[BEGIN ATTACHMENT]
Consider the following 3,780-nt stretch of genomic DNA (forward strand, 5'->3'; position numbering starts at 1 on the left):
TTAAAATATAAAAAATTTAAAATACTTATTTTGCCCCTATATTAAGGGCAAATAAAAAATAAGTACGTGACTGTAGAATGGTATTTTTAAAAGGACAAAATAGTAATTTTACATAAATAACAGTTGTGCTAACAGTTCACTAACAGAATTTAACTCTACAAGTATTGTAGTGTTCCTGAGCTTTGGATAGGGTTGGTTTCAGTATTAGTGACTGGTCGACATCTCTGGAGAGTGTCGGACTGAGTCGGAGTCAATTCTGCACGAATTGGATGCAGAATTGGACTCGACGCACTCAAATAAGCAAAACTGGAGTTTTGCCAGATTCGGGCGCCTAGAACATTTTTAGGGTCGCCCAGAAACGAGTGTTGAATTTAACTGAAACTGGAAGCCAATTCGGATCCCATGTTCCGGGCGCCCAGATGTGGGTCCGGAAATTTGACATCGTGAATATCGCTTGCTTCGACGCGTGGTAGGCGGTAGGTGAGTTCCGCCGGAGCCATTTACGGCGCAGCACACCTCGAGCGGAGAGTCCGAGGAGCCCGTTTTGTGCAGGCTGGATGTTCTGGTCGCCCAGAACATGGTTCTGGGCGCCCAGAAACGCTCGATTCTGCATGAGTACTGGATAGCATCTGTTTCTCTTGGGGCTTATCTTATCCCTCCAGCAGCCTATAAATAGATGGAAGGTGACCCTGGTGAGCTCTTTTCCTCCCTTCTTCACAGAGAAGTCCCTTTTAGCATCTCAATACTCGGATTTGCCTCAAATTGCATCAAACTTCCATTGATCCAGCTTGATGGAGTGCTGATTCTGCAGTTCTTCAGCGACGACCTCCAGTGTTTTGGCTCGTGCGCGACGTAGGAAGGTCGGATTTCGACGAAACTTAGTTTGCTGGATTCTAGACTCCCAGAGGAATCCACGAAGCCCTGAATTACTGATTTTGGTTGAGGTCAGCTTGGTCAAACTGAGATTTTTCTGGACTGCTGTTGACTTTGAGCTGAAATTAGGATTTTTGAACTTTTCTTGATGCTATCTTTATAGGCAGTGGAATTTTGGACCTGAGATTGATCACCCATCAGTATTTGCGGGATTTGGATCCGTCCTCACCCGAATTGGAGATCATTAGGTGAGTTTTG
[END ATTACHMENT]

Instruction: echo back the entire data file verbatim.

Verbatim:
Consider the following 3,780-nt stretch of genomic DNA (forward strand, 5'->3'; position numbering starts at 1 on the left):
TTAAAATATAAAAAATTTAAAATACTTATTTTGCCCCTATATTAAGGGCAAATAAAAAATAAGTACGTGACTGTAGAATGGTATTTTTAAAAGGACAAAATAGTAATTTTACATAAATAACAGTTGTGCTAACAGTTCACTAACAGAATTTAACTCTACAAGTATTGTAGTGTTCCTGAGCTTTGGATAGGGTTGGTTTCAGTATTAGTGACTGGTCGACATCTCTGGAGAGTGTCGGACTGAGTCGGAGTCAATTCTGCACGAATTGGATGCAGAATTGGACTCGACGCACTCAAATAAGCAAAACTGGAGTTTTGCCAGATTCGGGCGCCTAGAACATTTTTAGGGTCGCCCAGAAACGAGTGTTGAATTTAACTGAAACTGGAAGCCAATTCGGATCCCATGTTCCGGGCGCCCAGATGTGGGTCCGGAAATTTGACATCGTGAATATCGCTTGCTTCGACGCGTGGTAGGCGGTAGGTGAGTTCCGCCGGAGCCATTTACGGCGCAGCACACCTCGAGCGGAGAGTCCGAGGAGCCCGTTTTGTGCAGGCTGGATGTTCTGGTCGCCCAGAACATGGTTCTGGGCGCCCAGAAACGCTCGATTCTGCATGAGTACTGGATAGCATCTGTTTCTCTTGGGGCTTATCTTATCCCTCCAGCAGCCTATAAATAGATGGAAGGTGACCCTGGTGAGCTCTTTTCCTCCCTTCTTCACAGAGAAGTCCCTTTTAGCATCTCAATACTCGGATTTGCCTCAAATTGCATCAAACTTCCATTGATCCAGCTTGATGGAGTGCTGATTCTGCAGTTCTTCAGCGACGACCTCCAGTGTTTTGGCTCGTGCGCGACGTAGGAAGGTCGGATTTCGACGAAACTTAGTTTGCTGGATTCTAGACTCCCAGAGGAATCCACGAAGCCCTGAATTACTGATTTTGGTTGAGGTCAGCTTGGTCAAACTGAGATTTTTCTGGACTGCTGTTGACTTTGAGCTGAAATTAGGATTTTTGAACTTTTCTTGATGCTATCTTTATAGGCAGTGGAATTTTGGACCTGAGATTGATCACCCATCAGTATTTGCGGGATTTGGATCCGTCCTCACCCGAATTGGAGATCATTAGGTGAGTTTTG